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The do’s and dont’s of liver CT and MR imaging

Contrast enhanced multi-detector CT (MD CT) is now the most commonly used imaging modality for detection of liver metastases and work-up of equivocal lesions found at ultrasound. MR imaging is an established technique for non-invasive characterisation of liver masses and for preoperative potentially resectable liver tumours. Diagnostic value of each modality strongly depends on the scan technique. With MDCT, the role of thin slice imaging has been well established, with slice thicknesses of 5–7.5 mm being inferior to thinner slices in terms of lesion detection [1]. The amount of contrast material as well as the flow rate influence enhancement of hypervascular lesions in the arterial phase and the magnitude of liver parenchyma enhancement in the venous phase, respectively [2, 3]. The number of CT scans varies with the local indication, with single-phasic venous scans to 4-phasic scans, as recommended by European and US guidelines for HCC detection and characterisation.

For MR imaging, a multi-point DIXON technique has replaced conventional T1-weighted GRE pulse sequences; with this technique in one breathhold in-phase, opposed-phase, fat-suppressed, and water-suppressed images can be obtained, without any spatial misregistration. Diffusion-weighted pulse sequences significantly improve detection of metastases [4, 5]. As a black-blood technique with T2-weighted image impression, it demonstrates small lesions without any blurring by an adjacent high signal intensity of vessels of bile ducts [6]. Administration of contrast agents is mandatory for liver MRI, with the choice of either non-specific gadolinium chelates or liver specific contrast agents. Indications for liver-specific contrast agents include preoperative evaluation of liver metastases and characterisation of hepatocellular lesions (FNH, adenoma), whereas non-specific gadolinium chelates are used for characterisation of haemangiomas, after liver resection or tumour ablation. The choice of the imaging techniques and the scan or contrast agent protocol should be tailored according to the clinical question.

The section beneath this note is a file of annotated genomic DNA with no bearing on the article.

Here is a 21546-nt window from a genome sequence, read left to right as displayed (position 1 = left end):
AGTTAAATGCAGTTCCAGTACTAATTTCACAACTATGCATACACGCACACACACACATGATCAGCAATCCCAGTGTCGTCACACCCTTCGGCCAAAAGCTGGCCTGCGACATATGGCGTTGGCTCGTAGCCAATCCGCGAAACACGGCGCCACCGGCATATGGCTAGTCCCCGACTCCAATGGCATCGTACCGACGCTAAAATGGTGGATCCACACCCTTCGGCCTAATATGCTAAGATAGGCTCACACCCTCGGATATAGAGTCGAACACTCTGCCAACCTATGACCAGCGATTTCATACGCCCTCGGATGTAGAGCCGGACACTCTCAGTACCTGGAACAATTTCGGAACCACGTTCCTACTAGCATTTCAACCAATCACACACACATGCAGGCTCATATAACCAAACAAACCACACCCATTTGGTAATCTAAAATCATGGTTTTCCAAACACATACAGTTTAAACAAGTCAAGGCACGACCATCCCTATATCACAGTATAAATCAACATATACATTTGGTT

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Correspondence to Wolfgang Schima.

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This article is published under license to BioMed Central Ltd. This is an Open Access article distributed under the terms of the Creative Commons Attribution License (, which permits unrestricted use, distribution, and reproduction in any medium, provided the original work is properly cited. The Creative Commons Public Domain Dedication waiver ( applies to the data made available in this article, unless otherwise stated.

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Schima, W. The do’s and dont’s of liver CT and MR imaging. cancer imaging 14 (Suppl 1), O12 (2014).

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